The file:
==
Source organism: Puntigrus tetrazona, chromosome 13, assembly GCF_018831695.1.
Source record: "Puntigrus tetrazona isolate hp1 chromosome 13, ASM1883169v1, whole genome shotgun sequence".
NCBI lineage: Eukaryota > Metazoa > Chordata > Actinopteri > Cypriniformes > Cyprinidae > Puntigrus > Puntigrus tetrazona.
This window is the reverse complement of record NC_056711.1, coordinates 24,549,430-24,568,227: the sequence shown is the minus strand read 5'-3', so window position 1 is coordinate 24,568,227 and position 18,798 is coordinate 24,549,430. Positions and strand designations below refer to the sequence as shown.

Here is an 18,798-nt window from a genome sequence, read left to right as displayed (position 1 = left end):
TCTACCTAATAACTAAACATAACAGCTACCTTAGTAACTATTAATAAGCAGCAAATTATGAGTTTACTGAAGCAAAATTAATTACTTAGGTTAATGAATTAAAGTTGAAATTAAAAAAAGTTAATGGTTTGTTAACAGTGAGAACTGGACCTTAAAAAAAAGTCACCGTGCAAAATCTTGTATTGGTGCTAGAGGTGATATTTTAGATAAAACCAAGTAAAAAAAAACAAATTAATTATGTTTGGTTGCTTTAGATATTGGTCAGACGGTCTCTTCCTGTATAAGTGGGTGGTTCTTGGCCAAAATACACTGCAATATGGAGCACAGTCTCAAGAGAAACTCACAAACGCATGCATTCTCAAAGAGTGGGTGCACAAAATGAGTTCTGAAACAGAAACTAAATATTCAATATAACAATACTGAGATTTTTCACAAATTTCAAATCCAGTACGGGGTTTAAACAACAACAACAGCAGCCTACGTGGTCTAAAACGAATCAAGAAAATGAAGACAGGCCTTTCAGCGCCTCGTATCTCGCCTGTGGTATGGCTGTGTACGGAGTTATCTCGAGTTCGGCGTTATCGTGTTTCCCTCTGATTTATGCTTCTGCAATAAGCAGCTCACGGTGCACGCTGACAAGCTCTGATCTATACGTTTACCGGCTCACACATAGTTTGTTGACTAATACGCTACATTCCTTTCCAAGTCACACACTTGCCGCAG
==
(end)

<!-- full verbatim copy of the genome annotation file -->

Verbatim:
Source organism: Puntigrus tetrazona, chromosome 13, assembly GCF_018831695.1.
Source record: "Puntigrus tetrazona isolate hp1 chromosome 13, ASM1883169v1, whole genome shotgun sequence".
NCBI lineage: Eukaryota > Metazoa > Chordata > Actinopteri > Cypriniformes > Cyprinidae > Puntigrus > Puntigrus tetrazona.
This window is the reverse complement of record NC_056711.1, coordinates 24,549,430-24,568,227: the sequence shown is the minus strand read 5'-3', so window position 1 is coordinate 24,568,227 and position 18,798 is coordinate 24,549,430. Positions and strand designations below refer to the sequence as shown.

Here is an 18,798-nt window from a genome sequence, read left to right as displayed (position 1 = left end):
TCTACCTAATAACTAAACATAACAGCTACCTTAGTAACTATTAATAAGCAGCAAATTATGAGTTTACTGAAGCAAAATTAATTACTTAGGTTAATGAATTAAAGTTGAAATTAAAAAAAGTTAATGGTTTGTTAACAGTGAGAACTGGACCTTAAAAAAAAGTCACCGTGCAAAATCTTGTATTGGTGCTAGAGGTGATATTTTAGATAAAACCAAGTAAAAAAAAACAAATTAATTATGTTTGGTTGCTTTAGATATTGGTCAGACGGTCTCTTCCTGTATAAGTGGGTGGTTCTTGGCCAAAATACACTGCAATATGGAGCACAGTCTCAAGAGAAACTCACAAACGCATGCATTCTCAAAGAGTGGGTGCACAAAATGAGTTCTGAAACAGAAACTAAATATTCAATATAACAATACTGAGATTTTTCACAAATTTCAAATCCAGTACGGGGTTTAAACAACAACAACAGCAGCCTACGTGGTCTAAAACGAATCAAGAAAATGAAGACAGGCCTTTCAGCGCCTCGTATCTCGCCTGTGGTATGGCTGTGTACGGAGTTATCTCGAGTTCGGCGTTATCGTGTTTCCCTCTGATTTATGCTTCTGCAATAAGCAGCTCACGGTGCACGCTGACAAGCTCTGATCTATACGTTTACCGGCTCACACATAGTTTGTTGACTAATACGCTACATTCCTTTCCAAGTCACACACTTGCCGCAG